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Anishinaabekwe programmer prepping for imagineNATIVE festival

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Kaitlynn Tomaselli, a Sheshegwaning First Nation member, is the program manager for the upcoming imagineNATIVE festival in Toronto.

By Sam Laskaris

TORONTO – Kaitlynn Tomaselli now feels at home in her work environment.

But that wasn’t always the case for Tomaselli, a member of Sheshegwaning First Nation on Manitoulin Island, who was hired to work for the imagineNATIVE Film + Media Arts Festival in 2019.

“This is a large festival with much importance to everybody around the world,” Tomaselli said of the annual Toronto-based event. “So being able to get it there was this feeling of I hope I do a good job.”

Tomaselli was originally hired to work as a digital interactive assistant for the event. Since 2021, however, she has served as the festival’s program manager, overseeing all the artistic programming, including film, audio, and digital interactive, for imagineNATIVE’s year-round and festival initiatives.

“It was intimidating, but once I got here, I realized how special and doable it is,” Tomaselli said.

Tomaselli was among the speakers at an imagineNATIVE news conference held Sept. 15 in Toronto to introduce the festival programming this year.

The 24th annual festival will be staged in person from Oct. 17-22, with the online programming being held from Oct. 23-29.

A total of 14 feature films and 70 shorts films will be shown throughout the festival. There will also be 21 digital interactive works and 17 audio works.

imagineNATIVE has become the world’s largest Indigenous festival showcasing film, video, audio, digital, and interactive media made by Indigenous screen-content creators.

This year’s festival features the work of creators from 71 First Nations.

“What I realized working here is that we’re all Indigenous Peoples from around the world,” Tomaselli said. “So, we’re all at the same level of learning and getting to know each other. And that’s what this festival is all about, getting to know each other and create community with each other.”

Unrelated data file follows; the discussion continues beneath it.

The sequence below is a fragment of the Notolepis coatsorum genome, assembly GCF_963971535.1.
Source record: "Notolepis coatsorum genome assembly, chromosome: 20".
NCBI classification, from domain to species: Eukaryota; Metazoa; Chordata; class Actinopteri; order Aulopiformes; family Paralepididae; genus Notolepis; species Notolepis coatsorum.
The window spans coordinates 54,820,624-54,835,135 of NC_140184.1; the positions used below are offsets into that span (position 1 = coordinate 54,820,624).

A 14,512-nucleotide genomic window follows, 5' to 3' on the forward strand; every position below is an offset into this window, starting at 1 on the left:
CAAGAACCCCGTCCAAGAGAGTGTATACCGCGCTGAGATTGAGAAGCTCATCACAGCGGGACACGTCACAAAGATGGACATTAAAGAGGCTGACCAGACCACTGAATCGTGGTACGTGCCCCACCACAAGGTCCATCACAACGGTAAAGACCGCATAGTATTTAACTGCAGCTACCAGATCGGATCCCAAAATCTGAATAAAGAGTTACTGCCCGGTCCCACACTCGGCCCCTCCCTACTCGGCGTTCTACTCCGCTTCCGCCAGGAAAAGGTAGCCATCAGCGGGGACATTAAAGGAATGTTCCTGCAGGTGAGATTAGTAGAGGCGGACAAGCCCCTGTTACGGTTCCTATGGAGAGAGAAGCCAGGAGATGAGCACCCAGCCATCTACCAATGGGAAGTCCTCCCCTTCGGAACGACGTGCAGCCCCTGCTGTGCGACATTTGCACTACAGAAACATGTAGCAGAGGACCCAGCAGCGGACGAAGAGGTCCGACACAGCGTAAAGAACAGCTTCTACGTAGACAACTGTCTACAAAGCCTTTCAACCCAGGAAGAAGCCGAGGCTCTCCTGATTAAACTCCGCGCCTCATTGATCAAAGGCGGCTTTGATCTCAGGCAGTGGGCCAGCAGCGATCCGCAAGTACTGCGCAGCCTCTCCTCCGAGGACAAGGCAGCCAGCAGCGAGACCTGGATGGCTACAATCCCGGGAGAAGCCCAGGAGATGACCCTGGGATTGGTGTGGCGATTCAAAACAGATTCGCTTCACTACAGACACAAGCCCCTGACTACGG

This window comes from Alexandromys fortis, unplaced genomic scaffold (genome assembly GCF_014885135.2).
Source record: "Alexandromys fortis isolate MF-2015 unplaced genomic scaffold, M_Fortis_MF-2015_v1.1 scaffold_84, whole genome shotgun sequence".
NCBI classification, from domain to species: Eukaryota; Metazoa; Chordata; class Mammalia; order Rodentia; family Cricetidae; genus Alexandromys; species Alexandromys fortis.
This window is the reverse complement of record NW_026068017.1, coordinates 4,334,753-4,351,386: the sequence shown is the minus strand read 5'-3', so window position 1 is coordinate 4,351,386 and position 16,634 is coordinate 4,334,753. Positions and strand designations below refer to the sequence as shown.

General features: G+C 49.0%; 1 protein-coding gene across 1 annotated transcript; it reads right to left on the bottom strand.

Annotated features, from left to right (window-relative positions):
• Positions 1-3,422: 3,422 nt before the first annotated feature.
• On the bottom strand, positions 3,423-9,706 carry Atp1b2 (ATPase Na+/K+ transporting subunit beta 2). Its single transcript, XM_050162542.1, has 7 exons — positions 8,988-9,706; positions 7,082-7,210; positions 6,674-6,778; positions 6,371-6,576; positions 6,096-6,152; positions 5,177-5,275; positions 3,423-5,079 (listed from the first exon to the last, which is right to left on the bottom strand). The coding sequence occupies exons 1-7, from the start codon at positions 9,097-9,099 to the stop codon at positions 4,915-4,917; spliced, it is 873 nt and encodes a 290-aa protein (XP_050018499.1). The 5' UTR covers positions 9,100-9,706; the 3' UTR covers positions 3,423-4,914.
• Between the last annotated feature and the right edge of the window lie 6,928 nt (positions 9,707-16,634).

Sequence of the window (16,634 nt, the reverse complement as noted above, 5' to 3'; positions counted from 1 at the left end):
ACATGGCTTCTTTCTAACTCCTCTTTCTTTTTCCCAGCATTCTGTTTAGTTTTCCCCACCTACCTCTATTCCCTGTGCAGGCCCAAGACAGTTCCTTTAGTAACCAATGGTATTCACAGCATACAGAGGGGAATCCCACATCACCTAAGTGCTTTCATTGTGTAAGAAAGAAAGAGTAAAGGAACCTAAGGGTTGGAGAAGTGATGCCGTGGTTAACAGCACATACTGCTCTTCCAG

Tomaselli is also pleased that there are no longer any COVID-19 pandemic restrictions in place and people can attend in-person sessions.

“It’s amazing to be back in person,” she said. “I love gathering. It’s really important that the community get together and have those conversations with each other and being able to see what other people are doing. And it also gives you that awareness that you’re not alone and you have people with you and beside you.”

Tomaselli is also proud of the programming festival organizers have on tap this year.

“We have tons of special activities coming up, primarily with the digital interactive,” she said. “What’s really exciting is that we’re always seeing new media coming through.”

For example, this year’s festival includes robotics initiatives including augmented reality. The theme for this year’s festival aims to showcase works that “make our spaces feel like visiting grandma/totah/kookum.”

This year’s festival will commence with a welcome gathering including the Manitou Mkwa Singers, Cotee Harper, Skye Dancers, and poet Jennifer Alicia. Various DJs will also perform at the opening night party including the headliner Boogey The Beat.

The festival will also include an art crawl, which will be held at various locations throughout Toronto on Oct. 18.

The feature films that will both open and close the festival were also announced at the Sept. 15 news conference.

Fancy Dance, a film about a woman who takes care of her niece after her mother disappears, will open the festival.

Fancy Dance marks the feature film directorial debut of Erica Tremblay, a filmmaker based in New York City.

And Hey, Viktor!, a mockumentary that serves as the directorial debut for Samson Cree Nation actor Cody Lightning, will be the closing night feature film.

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Lead Facilitator – Circle Process

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Rice will serve as a mentor for program featuring budding Indigenous writers

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Inherent rights highlighted at the 8th annual Anishinabek Nation Lands and Resources Forum

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By Kelly Anne Smith NORTH BAY— Concerns of climate change, extreme mining claims, and the health of the Great Lakes were heard over three days at the 8th annual Anishinabek […]

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